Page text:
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Delving into the world of department store rebrands

It appears nowadays, department store rebrands are like buses. You wait for ages for one, 20 years in Debenham’s case, and then along come two in the same week. Amid all the talk of a high-street crisis, I wanted to put all that aside for a second and analyse the visual aesthetics of the rebrands and whether they are effective in achieving their objectives.


Recently, high street mainstay Debenhams revealed a new logo and visual identity courtesy of Mother Design with the aim of bringing the 200-year-old store’s look up to date and to appeal to a younger crop of shoppers, bringing back the joy of shopping.

The new logo is derived from the typeface SangBleu creating a very striking and balanced wordmark. The stark contrasts between thick and thin within the letterforms creates a more sophisticated aesthetic and moves away from the all too common spaced out sans serif type style that is seen nowadays. It harks back to a more traditional type style used within signwriting and shop fronts from the 18th and 19th centuries, while still being relevant and modern.

To accompany their new logo, Debenhams has unveiled a new campaign that encourages shoppers to ‘do a bit’ of whatever aspect of shopping makes them happy, with the tagline ‘do a bit of Debenhams’ tying the campaign together. The tagline flows well off the tongue but feels to me a bit cheap for where Debenhams have positioned themselves in the market as a mid to high market retailer.

They seem to have jumped on a marketing technique that we see a lot, of having a phrase that can be applied to various items or personas. An example of this being Pandora’s ‘Do’ campaign that set out to appeal to a wider audience by applying their jewellery ranges to different moments in time.

Waitrose & John Lewis

Within the same week as Debenhams, Waitrose & John Lewis announced a new brand that brought together the two companies using the suffix ‘& Partners’, bringing the employees to the forefront of their brand.

Created by Pentagram partner Harry Pearce, the new logos appear in the classic typeface Gill Sans within block colours accompanied by stripes of varying thickness. The lines are said to be inspired by a pattern that was made by Peter Hatch for the John Lewis Partnership in the 1960s and the company’s haberdashery past.

You can certainly see the ‘retro’ inspiration, but I am not convinced by the final outcome. On first view it immediately felt out of date for me and doesn’t scream ‘pushing the company forward’, but perhaps this traditional feel is where they want to position themselves.

In terms of the wider brand elements, when I saw them I was a little more convinced about the new identity. The line pattern is used creatively across various collateral including bags, aprons and signage, and the small brand intro video gives the design more context on where the lines were drawn from. However, I feel like the wider brand elements are sugar-coating it and making the main logos look better than they actually are.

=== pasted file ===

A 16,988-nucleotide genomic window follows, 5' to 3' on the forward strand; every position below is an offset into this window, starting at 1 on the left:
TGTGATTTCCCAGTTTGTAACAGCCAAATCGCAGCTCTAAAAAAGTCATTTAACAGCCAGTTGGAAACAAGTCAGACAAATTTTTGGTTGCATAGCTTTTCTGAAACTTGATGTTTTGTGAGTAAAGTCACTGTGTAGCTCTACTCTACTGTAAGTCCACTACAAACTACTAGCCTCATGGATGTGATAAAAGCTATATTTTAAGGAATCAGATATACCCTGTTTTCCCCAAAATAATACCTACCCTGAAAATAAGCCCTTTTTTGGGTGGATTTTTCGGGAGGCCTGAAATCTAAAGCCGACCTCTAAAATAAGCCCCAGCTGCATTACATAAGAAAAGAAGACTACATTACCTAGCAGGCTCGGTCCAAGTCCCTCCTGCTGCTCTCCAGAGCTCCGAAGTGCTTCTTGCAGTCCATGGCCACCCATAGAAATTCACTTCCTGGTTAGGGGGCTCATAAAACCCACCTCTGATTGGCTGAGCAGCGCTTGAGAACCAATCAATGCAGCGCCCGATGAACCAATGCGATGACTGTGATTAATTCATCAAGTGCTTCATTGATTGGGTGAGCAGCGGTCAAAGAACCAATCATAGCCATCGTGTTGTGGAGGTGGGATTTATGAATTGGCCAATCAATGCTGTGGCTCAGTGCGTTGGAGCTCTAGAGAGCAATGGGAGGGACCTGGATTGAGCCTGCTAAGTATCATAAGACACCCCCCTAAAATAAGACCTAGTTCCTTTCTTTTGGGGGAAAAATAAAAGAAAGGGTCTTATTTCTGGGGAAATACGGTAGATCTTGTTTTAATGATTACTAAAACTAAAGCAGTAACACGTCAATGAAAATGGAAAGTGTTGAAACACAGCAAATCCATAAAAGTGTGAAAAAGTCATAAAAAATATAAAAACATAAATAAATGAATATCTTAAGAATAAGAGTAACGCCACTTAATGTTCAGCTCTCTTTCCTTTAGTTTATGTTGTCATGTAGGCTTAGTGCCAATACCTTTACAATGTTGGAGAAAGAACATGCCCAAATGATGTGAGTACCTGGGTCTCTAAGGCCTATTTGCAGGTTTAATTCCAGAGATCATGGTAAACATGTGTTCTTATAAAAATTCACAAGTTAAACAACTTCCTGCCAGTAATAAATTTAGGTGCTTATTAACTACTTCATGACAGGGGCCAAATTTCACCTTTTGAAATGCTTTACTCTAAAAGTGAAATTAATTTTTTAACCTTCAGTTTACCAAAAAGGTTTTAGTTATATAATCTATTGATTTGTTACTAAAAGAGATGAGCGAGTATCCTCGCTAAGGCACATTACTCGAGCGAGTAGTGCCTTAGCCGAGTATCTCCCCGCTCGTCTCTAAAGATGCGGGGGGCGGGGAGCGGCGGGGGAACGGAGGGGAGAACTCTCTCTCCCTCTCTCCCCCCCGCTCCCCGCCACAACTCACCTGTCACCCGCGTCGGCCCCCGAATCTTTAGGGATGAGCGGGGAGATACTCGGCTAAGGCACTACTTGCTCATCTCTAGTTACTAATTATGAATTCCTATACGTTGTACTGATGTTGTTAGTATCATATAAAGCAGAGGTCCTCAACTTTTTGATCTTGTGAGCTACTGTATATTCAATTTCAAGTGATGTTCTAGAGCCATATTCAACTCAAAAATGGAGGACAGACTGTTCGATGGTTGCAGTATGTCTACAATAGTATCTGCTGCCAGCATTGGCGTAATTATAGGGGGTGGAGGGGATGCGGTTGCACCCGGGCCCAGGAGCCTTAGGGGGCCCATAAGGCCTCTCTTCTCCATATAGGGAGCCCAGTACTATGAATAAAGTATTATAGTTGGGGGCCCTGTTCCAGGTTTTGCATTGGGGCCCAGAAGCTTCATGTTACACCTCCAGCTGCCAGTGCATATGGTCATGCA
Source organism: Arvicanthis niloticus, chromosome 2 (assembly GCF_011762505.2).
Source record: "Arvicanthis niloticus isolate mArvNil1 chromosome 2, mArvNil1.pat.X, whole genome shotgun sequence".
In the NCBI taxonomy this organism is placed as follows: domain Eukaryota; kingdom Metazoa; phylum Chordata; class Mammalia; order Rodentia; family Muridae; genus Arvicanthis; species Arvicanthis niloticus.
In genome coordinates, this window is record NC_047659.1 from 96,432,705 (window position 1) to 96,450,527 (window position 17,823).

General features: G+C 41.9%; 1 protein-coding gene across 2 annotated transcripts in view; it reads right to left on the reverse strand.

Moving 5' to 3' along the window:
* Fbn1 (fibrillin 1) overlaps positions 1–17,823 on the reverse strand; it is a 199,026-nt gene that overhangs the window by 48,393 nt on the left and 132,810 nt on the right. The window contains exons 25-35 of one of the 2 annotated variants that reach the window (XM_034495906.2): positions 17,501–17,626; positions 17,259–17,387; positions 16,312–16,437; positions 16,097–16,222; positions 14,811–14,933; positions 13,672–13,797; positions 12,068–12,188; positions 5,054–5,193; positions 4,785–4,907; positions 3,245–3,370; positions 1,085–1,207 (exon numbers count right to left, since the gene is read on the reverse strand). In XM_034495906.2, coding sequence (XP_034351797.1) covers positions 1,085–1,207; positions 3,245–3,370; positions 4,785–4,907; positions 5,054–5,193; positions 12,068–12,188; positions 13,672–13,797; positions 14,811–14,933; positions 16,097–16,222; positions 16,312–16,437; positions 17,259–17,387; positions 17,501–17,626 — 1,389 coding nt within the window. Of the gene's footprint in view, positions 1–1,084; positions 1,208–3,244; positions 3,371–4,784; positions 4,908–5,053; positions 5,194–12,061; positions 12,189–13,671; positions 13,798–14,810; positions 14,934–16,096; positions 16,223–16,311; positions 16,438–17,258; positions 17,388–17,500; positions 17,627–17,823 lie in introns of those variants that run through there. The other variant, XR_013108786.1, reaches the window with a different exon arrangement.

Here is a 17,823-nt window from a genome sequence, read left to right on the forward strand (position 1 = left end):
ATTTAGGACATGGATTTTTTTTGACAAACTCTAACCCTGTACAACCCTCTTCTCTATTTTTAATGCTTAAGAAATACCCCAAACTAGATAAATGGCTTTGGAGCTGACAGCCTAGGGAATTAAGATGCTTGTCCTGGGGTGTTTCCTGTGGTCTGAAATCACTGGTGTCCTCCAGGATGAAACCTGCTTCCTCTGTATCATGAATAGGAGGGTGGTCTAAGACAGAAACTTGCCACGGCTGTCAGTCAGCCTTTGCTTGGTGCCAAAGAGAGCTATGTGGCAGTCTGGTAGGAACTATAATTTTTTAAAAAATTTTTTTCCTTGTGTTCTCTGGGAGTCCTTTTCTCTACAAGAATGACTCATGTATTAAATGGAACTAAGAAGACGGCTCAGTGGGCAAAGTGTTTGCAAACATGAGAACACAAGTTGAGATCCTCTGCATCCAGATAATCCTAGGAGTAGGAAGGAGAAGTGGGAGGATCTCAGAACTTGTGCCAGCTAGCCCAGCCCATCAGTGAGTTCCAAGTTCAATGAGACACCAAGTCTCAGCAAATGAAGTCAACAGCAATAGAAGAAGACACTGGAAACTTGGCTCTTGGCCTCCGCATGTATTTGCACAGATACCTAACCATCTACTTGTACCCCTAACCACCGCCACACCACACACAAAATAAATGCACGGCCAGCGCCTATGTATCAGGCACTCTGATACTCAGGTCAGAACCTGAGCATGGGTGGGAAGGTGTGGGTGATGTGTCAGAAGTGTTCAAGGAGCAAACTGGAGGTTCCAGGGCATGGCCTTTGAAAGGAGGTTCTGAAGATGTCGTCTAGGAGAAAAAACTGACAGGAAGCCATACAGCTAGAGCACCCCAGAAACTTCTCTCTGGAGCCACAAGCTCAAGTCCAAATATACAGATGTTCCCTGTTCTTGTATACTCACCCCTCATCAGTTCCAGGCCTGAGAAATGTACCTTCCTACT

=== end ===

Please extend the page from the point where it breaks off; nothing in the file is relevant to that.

Marks and Spencer

Somewhat old news, but still interesting to look at in this context is the brand refresh of Marks and Spencer in 2017. Although younger than Debenhams at a relatively spritely 126 years old, M&S is just as well established on the high street and have evolved their brand gradually over the years.

The most recent iteration saw the company adopt the ubiquitous bold, spaced out, sans-serif typestyle for the logo, and pair back the design style for other branded items. Making use of that classically overlooked design element; white space, and adopting a black and white colour palette for the brand allowed for the photography of the food to really make an impact. Reinforcing what they are known for; not just food, M&S food.

The paired back design did make for a more premium feel to their aesthetic if possibly going too far and making the brand a bit boring and too simple.

Brand takeovers

Something else worth mentioning is the trend of high street retailers temporarily changing their names in celebration of cultural events. Examples of this are Marks and Spencer changing to ‘Markle and Sparkle’ in aid of the royal wedding earlier this year, and more recently ‘Harvey Nichols’ have changed their name for a month to ‘Holly Nichols’ to support female empowerment, accompanied by events throughout the month.

All these takeovers take are simple logo changes and I feel they work really well in re-engaging audiences and staying relevant to the social media age. They also show the recognisability that these brands have secured for themselves and the confidence they have in their customer base.


Overall there has been a shift towards cleaner and bolder looks in the high street and department store branding, paring back the design elements to let the products shine through. It could be said that they are using the new looks to put their past behind them and look forward to a more modern high street retail landscape.

However, of course, there is a much larger discussion to be had about the state of the high street, and whether the rebrands mentioned are meaningful steps to a improve the value of your local shopping precinct or just desperate attempts to modernise and stay relevant.

Whatever the future may hold for our high streets at least now they look a little more refreshed and pleasing on the eye for us design kids out there.

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